Bachelor Sheriff (Harlequin Intrigue)

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9780373694976: Bachelor Sheriff (Harlequin Intrigue)

A man of duty and justice, Sheriff Aaron Cooper can't foresee trading his bachelor ways for love. So when he offers an innocent Melissa Draper protection, he doesn't realize what he's signed up for. His cop instincts urge him to stop at nothing to keep the beautiful, passionate woman safe. But the fact that she's suddenly become a target makes him wonder just what she's hiding—from him and from the investigation. Slowly, as Melissa opens up and reveals the horrors of her violent past, Aaron's heart races with the need to make her forget. Even if that means keeping her with him, away from danger... night after night....

"synopsis" may belong to another edition of this title.

About the Author:

As a child, Paula Graves's books were Hardy Boys and Nancy Drew mysteries and Harlequin Romances. When she realized there were books that featured both romance and mystery, she knew she'd found her calling. Now Paula writes for Harlequin Intrigue, where she gets to play both matchmaker and murderer and has a blast doing it.

www.paulagraves.com

Excerpt. Reprinted by permission. All rights reserved.:

Jasper's low whine jarred Melissa Draper awake. Blinking to clear the sleep from her eyes, she peered into the inky gloom at the foot of her bed, where the Beagle-mix puppy usually slept. But Jasper wasn't there.

Her heart quickening, she sat upright. "Jasper?"

She kicked off the bedcovers and shivered, surprised to find the room had grown frigidly cold during the night. From the doorway, Jasper whimpered softly.

Melissa turned on the bedside lamp. Nothing happened. The digital alarm clock on her bedside table was also dark.

The power must be out. That explained the cold.

Outages weren't unusual where Melissa lived. Fallen tree limbs, lightning strikes—any number of events could cause a break in her power supply. She'd bought a gasoline generator last year for that very reason.

She kept a flashlight in the bedside table drawer. She found it and turned it on. A beam of light sliced the darkness, bouncing off a light haze.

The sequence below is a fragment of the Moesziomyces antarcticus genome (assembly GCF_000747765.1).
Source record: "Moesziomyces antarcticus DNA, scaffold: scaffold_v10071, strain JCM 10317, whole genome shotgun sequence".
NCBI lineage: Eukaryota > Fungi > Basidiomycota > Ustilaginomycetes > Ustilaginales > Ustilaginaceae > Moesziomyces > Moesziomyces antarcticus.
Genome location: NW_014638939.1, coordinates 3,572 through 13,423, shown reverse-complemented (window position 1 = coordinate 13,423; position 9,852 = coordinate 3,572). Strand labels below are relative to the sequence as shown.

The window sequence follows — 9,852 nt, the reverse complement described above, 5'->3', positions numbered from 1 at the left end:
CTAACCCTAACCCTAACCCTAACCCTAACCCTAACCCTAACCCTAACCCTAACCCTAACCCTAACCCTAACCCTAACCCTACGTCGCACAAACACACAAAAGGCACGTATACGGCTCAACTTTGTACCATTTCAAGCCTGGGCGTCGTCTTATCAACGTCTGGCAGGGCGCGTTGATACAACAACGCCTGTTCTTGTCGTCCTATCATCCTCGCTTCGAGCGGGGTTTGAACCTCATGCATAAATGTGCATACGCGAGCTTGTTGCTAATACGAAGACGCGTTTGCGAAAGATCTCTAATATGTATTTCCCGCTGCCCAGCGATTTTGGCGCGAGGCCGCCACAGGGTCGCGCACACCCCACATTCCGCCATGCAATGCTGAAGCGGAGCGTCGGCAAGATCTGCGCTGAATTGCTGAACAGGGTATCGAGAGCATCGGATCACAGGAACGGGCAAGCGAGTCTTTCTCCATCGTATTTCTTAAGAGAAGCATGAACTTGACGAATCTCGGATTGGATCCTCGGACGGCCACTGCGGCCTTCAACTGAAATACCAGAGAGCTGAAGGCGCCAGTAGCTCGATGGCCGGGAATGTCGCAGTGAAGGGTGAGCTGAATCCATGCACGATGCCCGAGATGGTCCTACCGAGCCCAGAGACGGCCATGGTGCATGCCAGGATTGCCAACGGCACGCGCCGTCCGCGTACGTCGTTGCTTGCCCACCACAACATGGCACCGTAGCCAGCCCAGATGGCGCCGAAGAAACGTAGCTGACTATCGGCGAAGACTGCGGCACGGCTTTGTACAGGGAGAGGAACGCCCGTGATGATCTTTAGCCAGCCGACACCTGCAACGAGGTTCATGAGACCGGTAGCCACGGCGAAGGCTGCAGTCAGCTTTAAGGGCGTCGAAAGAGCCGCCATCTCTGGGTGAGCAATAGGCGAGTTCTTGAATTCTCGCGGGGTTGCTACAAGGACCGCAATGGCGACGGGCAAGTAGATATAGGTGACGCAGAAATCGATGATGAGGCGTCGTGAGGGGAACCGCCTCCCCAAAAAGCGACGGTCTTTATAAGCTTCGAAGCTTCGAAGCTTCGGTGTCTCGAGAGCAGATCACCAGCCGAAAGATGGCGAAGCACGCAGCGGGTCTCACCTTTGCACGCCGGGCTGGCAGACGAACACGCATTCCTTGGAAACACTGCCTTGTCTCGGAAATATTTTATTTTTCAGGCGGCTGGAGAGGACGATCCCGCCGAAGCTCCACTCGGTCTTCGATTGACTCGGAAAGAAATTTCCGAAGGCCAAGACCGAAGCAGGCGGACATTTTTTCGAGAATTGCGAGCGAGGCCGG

Then the acrid smell of smoke hit her nose.

"Come, Jasper." She grabbed her robe and entered the narrow hallway. The puppy kept pace as she headed for the stairs.

As the smell of burning wood and plastic assaulted her in a bitter cloud, her heart rate soared. Now she could hear the faint shriek of the smoke detector going off downstairs.

Her house was on fire.

The hallway smoke detector went off right over her head, making her jump. Leaning against the wall, her hand over her galloping heart, she tried to think what to do next.

The phone in her room depended on electricity, but her cell phone usually worked, even this far out of town. It was in her purse downstairs. She had to get to it.

Gagging on the acrid haze, she crouched low and hurried to the top of the stairs. She paused there, peering down the steep stairs, her head swimming. She hated heights, even in full daylight when she could see each step down. With the bottom floor barely visible through the smoky haze, the dizzy sensation was that much worse.

Clinging to the rail all the way down, she reached the first floor unscathed. The smoke seemed to be coming from the back of the house, near the kitchen. Had she left the stove on?

She dropped to her knees, crawling through the thickening smoke toward her purse on the foyer table. Purse in hand, she groped her way to the door, reached up and twisted the dead bolt.

Nothing happened.

She tugged at the dead bolt again, but the lock didn't turn.

Beside her Jasper started to bark wildly, startling her. "It's okay, buddy, we're going to be okay." She could get out through the windows, breaking one if it didn't open.

First, she had to stay calm and think, while she still had time. What could she save before the fire consumed it?

Her pro bono files were in a metal file cabinet down the hall, but there were copies of those on disks in a safe-deposit box at the bank, plus digital copies of vital records on her laptop as well. The work files in the cabinet were just copies of files stored at the law office. There were some photos she didn't want to lose, but she wouldn't risk her life going back upstairs for them. Clothes, food and appliances could be replaced by the insurance check. All she had to save were her purse, her notebook computer and her dog.

She swung the long strap of her purse over her neck and grabbed the attaché case containing her notebook computer. "Let's go, Jasper."

Out of the corner of her eye, she spotted movement outside. Turning her head, she saw what might have been a shadowy figure disappear past the far window facing the front porch.

She froze for a second, until a popping sound coming from the kitchen spurred her into action again. She dug her phone from her purse and dialed 911, reaching out to calm her frantic dog. "Jasper, shh..."

A female voice answered. "Chickasaw County 911."

"This is Melissa Draper. I live on Tuckahaw Road, south of the bridge. My house is on fire." Reaching up, she tried the door again. The lock wouldn't budge. "I'm also having trouble getting out of the house."

After a brief pause, the woman replied, "We've got units on the way. Is there a first floor window you can open?"

Melissa peered up at the windows that looked out on the porch. The memory of the mysterious shadow gave her a moment's pause. Had someone set the fire deliberately? Maybe cut the power to the house?

Was he outside, waiting for her?

She'd have to take the risk.